When I was a kid, my three R's were Reading, Writing, and Computing. My earliest memories of books were laying out my father's 40-volume Yale Shakespeare on the floor to make roads for my miniature cars. My first computer was a TI 99/4A with which I learned BASIC, assembly, FORTH, and a smattering of Pascal. My first encounter with a camera was my father's analog SLR with a prime lens.
I've been a Unix system administrator and web application developer since the late 1990s. I've seen the dot coms boom, bust, and boom again mostly from the side lines of the university.
For the six years leading up to 2014, I developed web applications in digital humanities, first at Texas A&M University and then as part of the Maryland Institute for Technology in the Humanities.
I've done almost everything in software engineering. Frontend, backend, infrastructure. I've worked in the academy as central computing support staff and as research collaborator. I've worked in a startup. Now, I'm part of the U.S. Digital Service helping federal agencies create citizen-facing services. Everything on this site is my opinion only and never that of my employer or anyone else with whom I might be affiliated or connected.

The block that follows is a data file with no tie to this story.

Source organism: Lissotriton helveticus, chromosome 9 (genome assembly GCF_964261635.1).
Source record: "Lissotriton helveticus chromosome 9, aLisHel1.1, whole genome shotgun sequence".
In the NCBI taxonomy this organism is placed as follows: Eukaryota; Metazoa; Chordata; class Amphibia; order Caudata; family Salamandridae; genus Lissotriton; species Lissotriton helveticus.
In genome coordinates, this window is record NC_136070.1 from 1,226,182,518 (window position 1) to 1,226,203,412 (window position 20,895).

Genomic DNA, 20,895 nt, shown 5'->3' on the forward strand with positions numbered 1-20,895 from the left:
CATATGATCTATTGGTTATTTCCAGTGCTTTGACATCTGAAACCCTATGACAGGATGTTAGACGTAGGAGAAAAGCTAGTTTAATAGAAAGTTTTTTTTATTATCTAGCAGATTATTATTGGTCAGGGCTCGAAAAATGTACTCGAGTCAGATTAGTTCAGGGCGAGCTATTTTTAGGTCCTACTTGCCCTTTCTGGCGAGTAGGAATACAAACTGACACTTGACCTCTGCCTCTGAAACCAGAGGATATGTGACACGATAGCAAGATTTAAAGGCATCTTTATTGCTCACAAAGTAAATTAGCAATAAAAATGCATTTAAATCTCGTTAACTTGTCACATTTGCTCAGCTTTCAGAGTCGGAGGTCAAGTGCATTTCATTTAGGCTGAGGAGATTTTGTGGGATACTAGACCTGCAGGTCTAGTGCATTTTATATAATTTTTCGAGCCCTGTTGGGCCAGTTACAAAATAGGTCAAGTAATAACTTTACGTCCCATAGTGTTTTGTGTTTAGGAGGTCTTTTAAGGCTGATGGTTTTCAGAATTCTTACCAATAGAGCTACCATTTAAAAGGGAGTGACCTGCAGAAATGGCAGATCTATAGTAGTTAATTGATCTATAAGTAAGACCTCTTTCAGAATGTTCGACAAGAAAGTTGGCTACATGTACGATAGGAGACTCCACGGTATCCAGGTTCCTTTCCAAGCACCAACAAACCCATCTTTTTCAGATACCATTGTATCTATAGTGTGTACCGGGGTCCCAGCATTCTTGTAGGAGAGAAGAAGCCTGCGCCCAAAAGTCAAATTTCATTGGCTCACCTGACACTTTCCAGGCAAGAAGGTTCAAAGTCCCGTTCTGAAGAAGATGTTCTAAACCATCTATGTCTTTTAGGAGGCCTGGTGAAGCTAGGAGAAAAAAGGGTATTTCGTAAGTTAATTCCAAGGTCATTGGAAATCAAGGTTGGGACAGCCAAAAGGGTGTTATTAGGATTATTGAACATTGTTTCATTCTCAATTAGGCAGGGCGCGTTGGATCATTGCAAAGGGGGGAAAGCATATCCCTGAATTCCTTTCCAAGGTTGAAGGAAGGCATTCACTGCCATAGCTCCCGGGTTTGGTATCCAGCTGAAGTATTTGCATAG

I write about creating and self-publishing fiction as well as computational stuff that might be connected to literary scholarship. I don't post very often, but when I do, you can catch it on Twitter or by following my RSS feed.
I see writing and programming as the same exercise with two different audiences. Fiction alters people. Programs alter computers. If my story hasn't changed you in some way, then it's as much a failure as my program that doesn't do anything on the computer.
I've been around for a while but not too long. I saw the Challenger explosion, the fall of the Berlin wall, the first Iraq war, and 9/11. I encountered VMS and Unix before AOL made e-mail a household word.
You can contact me at my G-Mail address (
jgsmith) or on Twitter.
I publish my photography on CiviScape where I focus on the landscape of civilization.
I use the
jamesgottlieb.com domain because "Gottlieb" is more distinctive than my real surname, "Smith." I use "James Smith" in legal documents and in my computational work. I publish fiction under the name "James Gottlieb."
I manage this blog with WordPress.
My photo galleries are powered by SmugMug.